Isaac was an Armenian from Adana, where kebab is a religion. Chased by the Turks, he moved to Egypt as a political refugee and ended up in Athens, changing his real name, Misak Anispikian, and embarking on a new career as a Meraklidis, making kebabs from sheep, pita bread and tomatoes, all grilled.
Livadia will introduce the souvlaki on a ‘kalamaki’ with bread later, in the '50s, while the first minced meat kebab will appear in Athens in 1962 until the junta imposes the pork (on souvlaki, gyros, etc.) changing by law the taste of the Greek delicacy of the street.
The second half of the 20th century, especially in the 1950s and 1970s, saw the largest waves of immigration to the United States, Australia, and Germany. Some immigrants took the recipe for the delicious dish to the other side of the world, opening shops that still exist today.
The pita on the souvlaki is an exclusively Greek recipe. If its preparation was influenced by some, it is not from the Orientals but the Italian conquerors. During the Italian occupation, the Italians demanded and showed the Greek bakers to make them the Italian cake. It was an easy solution to feed the army with long-lasting baked goods.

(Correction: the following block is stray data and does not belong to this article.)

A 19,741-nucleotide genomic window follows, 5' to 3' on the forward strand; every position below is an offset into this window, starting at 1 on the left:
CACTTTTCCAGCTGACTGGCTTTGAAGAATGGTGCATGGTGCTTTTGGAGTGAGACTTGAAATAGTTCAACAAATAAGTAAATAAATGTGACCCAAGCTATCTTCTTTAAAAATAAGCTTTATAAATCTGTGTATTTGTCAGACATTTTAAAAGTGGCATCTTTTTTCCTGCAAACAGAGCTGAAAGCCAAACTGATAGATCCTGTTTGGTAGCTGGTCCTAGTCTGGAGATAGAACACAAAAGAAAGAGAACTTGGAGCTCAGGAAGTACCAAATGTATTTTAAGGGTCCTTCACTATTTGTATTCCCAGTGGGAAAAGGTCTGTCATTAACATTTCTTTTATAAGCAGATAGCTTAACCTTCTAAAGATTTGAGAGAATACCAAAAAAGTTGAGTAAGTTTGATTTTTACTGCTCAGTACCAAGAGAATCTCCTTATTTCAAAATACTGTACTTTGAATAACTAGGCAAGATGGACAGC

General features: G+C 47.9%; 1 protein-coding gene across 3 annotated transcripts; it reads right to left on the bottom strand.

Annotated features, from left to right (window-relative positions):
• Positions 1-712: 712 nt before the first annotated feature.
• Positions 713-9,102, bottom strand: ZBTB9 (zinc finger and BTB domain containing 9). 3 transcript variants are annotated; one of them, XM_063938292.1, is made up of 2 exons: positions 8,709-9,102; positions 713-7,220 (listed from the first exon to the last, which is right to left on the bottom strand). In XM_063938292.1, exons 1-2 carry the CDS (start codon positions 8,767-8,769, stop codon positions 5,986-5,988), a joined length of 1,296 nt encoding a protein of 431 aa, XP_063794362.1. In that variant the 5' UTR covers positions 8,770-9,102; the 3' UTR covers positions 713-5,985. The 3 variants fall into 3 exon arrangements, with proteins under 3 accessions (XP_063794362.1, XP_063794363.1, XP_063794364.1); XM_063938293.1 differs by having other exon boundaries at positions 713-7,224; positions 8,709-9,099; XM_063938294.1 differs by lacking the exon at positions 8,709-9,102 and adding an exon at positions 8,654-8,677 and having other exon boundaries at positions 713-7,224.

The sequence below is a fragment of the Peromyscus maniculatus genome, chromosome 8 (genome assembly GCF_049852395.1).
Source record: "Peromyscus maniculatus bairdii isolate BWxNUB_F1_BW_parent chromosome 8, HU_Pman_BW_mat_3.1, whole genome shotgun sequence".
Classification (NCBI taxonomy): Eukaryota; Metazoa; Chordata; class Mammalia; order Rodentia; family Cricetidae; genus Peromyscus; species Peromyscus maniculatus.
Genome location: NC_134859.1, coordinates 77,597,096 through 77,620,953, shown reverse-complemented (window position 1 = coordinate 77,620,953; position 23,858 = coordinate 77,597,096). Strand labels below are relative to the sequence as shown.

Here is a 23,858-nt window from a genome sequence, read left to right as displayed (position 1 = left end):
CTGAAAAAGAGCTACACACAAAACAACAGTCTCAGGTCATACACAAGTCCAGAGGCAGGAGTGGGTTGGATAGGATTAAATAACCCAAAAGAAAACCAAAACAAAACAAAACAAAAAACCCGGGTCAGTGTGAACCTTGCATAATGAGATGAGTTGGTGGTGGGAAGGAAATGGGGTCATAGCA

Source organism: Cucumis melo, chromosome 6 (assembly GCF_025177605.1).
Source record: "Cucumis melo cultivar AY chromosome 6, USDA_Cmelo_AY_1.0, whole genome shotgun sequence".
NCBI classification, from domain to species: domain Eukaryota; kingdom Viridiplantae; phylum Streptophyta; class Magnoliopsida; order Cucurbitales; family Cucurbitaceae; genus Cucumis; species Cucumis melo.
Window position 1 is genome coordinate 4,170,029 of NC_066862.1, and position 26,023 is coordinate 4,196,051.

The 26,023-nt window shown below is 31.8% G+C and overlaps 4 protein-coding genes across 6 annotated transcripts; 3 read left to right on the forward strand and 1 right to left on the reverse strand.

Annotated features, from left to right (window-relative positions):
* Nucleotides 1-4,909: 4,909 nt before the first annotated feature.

Greek bakers influenced by their experience in a type of Asia Minor bread that looked like a pie, instead of a cake, will produce the most delicious pita bread we know today, and it was probably success in the Italian occupation army.
The souvlaki pita as a commercial enterprise was started in 1952 by the brothers Antonis and Kyriakos Papadopoulos (from Apsallo of Edessa) in a wood oven and with a production of 200 to 300 pita bread per hour. The Papadopoulos Brothers sublet an oven, until three in the morning, to which they go from early in the night to knead, shape, open the dough and bake the pita bread in the wood oven. Then, they pack the pita bread in cardboard boxes and caskets and distribute them on foot, and by tricycle. For the longest distances, they have to use the bus or the tram, as the car is a kind of luxury, let alone the trucks for trade. The production reaches 200-300 pita bread per hour and the sale price is 4-5 dimes.
Today the pita bread is baked in an electric oven on a rolling pin, while the "pressing" of the pita is no longer done by hand but with a special machine. The production of souvlaki pita amounts to at least 250,000 per day while exports to the world are systematically made only by Greek companies.
The souvlaki consists of pieces of roasted pork passed on a small wooden skewer made of reeds (the reason that in southern Greece it is ordered "kalamaki" and the cause of another "dispute" with northern Greece), which is usually served with a slice of bread or a pie cut into four.